Secretary of State George P. Shultz appealed yesterday for $8.4 billion in U.S. support for the troubled global economy, but lawmakers warned him that their constituents are skeptical.

Testifying before the Senate Foreign Relations Committee, Shultz depicted expanded U.S. backing for the International Monetary Fund as "an investment in international financial well-being" necessary to keep afloat debt-ridden developing countries and the international economic system.

One after another, senators asked Shultz to provide politically saleable and specific arguments that they can present to constituents who do not want to "bail out the banks" and who oppose foreign assistance while Americans are suffering at home.

Shultz provided cool, economic answers, in keeping with his long experience as a professor of economics, but little he said seemed to satisfy the political needs of the senators.

Sen. Rudy Boschwitz (R-Minn.) called the secretary's statements "fairly esoteric." Sen. Larry Pressler (R-S.D.), fresh from 25 meetings with troubled and angry constituents, said there has to be a meeting of the "two worlds of foreign policy"--that of the State Department and Senate committee and that of an increasingly unhappy Main Street.

Questioning in a two-hour hearing suggested that many senators are looking for ways to combine approval of global support funds with restrictions on international commercial banking, a gesture of their opposition to high-flying global lending.

The dramatic rise in international debt, which jumped sevenfold in a decade to a global total of nearly $700 billion, was partly due to "many bad judgments" in the 1970s, Shultz said. He added, though, that lenders and borrowers acted on assumptions about the economic future that seemed reasonable at the time.

Shultz said general guidelines on overseas lending for U.S. commercial banks are "probably a good idea," but he opposed a government takeover of bank risks or a requirement that all commercial loans be submitted for an advisory opinion from the IMF.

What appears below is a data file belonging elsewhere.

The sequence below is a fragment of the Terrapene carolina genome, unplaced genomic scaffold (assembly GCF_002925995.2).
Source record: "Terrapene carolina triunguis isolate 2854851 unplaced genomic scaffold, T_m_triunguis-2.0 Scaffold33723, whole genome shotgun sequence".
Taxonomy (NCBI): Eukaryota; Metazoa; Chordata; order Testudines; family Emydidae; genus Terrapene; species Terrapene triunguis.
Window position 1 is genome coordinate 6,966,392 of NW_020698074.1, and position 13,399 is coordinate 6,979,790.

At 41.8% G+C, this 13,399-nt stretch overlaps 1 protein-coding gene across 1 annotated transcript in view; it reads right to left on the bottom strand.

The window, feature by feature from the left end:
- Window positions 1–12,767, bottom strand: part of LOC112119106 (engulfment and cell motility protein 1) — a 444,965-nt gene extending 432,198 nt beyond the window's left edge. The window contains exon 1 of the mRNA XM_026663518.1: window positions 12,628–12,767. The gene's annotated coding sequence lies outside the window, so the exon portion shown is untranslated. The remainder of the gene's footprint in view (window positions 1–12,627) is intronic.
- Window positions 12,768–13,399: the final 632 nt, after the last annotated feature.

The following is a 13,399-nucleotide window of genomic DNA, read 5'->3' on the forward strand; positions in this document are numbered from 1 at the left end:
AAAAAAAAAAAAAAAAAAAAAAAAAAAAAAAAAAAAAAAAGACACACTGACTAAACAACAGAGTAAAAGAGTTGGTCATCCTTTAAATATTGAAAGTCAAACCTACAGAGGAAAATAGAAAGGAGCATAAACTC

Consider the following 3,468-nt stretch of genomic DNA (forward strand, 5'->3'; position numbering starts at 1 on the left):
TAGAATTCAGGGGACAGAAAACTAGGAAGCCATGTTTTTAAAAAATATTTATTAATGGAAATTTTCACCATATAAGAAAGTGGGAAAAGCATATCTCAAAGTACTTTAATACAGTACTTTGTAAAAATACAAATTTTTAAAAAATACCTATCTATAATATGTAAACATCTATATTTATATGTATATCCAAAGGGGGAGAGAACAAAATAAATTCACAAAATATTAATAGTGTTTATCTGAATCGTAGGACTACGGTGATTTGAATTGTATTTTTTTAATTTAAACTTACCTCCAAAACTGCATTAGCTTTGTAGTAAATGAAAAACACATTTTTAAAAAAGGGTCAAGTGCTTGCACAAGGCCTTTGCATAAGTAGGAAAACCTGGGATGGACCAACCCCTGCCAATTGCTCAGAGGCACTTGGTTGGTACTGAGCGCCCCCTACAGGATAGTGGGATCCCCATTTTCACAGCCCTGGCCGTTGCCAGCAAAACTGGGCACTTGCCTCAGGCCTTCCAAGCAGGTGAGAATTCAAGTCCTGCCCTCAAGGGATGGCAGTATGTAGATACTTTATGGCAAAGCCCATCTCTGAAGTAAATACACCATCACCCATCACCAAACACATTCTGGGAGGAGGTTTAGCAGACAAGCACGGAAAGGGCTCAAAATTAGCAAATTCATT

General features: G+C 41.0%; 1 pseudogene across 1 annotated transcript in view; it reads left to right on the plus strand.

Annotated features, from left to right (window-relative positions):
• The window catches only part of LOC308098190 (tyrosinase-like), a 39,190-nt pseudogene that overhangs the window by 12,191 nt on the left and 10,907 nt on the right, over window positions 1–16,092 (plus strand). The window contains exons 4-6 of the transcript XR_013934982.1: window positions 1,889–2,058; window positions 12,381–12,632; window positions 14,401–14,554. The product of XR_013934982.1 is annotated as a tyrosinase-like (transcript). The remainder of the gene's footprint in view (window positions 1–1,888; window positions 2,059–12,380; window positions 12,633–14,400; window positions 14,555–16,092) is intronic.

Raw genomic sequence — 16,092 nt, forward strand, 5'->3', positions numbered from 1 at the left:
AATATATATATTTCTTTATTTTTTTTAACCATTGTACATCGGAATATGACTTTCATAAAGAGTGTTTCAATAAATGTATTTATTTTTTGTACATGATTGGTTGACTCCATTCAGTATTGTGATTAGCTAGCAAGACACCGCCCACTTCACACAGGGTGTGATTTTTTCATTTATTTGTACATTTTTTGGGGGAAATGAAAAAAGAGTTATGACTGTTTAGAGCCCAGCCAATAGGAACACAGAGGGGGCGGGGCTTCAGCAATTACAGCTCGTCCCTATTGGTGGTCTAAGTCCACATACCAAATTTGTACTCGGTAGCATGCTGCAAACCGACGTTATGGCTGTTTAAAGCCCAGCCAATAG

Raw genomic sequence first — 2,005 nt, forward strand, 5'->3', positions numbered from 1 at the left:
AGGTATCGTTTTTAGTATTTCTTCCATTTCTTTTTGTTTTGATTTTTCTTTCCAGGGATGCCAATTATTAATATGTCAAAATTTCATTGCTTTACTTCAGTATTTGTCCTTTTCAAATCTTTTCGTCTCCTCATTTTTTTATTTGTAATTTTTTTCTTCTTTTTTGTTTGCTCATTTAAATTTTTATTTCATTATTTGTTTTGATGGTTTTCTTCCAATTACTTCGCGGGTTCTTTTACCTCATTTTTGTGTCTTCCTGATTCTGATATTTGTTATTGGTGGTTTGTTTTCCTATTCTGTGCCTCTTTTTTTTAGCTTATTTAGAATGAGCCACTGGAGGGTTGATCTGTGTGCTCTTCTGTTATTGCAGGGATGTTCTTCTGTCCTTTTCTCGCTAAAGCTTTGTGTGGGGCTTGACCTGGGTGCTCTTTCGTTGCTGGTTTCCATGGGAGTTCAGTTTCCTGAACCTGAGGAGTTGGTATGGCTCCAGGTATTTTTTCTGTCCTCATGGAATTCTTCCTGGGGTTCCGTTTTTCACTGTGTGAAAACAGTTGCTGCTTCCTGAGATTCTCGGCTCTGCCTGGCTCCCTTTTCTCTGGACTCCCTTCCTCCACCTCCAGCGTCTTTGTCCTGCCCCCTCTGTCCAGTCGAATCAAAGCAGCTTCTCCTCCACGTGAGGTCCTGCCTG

One way to deal with the international economic crisis, he said hypothetically, would be to insist that nations and banks pay for their mistakes and "let the system go down the drain." But he said this would have a catastrophic effect on the world economy and, in turn, on a U.S. economy increasingly dependent on international commerce.

Despite debtors' troubles and the problems of repayment, Shultz said, U.S. banks must continue to make loans abroad. If one bank withdraws from global lending, others will seek to do so, leading to a possible bank run on the international economy, he warned.

Shultz expressed intense concern about protectionist pressures and what he called "trade-distorting practices" that advance one nation's interest at the expense of the international trading rules and system.

An example of such a practice, one of "the insane things" nations are doing, he said, was the administration's decision last month to sell heavily subsidized wheat flour to Egypt in order to take that large agricultural market from the French. Shultz said the decision can be justified on the grounds that "when all the world is mad, 'tis folly to be sane." But he left no doubt that he is unhappy about it.

Shultz also criticized proposals to sell butter abroad "through an insane system of subsidies" that would offer the spread to Soviet buyers at one-fourth the price paid by U.S. consumers.

State Department officials are increasingly upset by moves to bolster U.S. farm exports through subsidies and credits that violate international trade rules, in retaliation for similar action by foreign nations. In an effort to head off an all-out "trade war" in grain and other products, U.S. and European Community official representatives have held two rounds of meetings in recent weeks, without success.

"We have to shake people and say, 'Wake up, world,' " before an agricultural trade war starts, Shultz said. If the United States undertakes competitive subsidies, it could have "a devastating impact" on world markets because "we have a very deep pocket," he said.

Still another problem for the U.S. and global economies are volatile changes in interest rates, including the strong dollar that has made U.S. exports much less competitive abroad.

Shultz recounted recent sharp swings in the ratio between the dollar and the Japanese yen. Careful U.S. studies found "no evidence whatsoever" that the Japanese have been maneuvering the value of the yen, he said.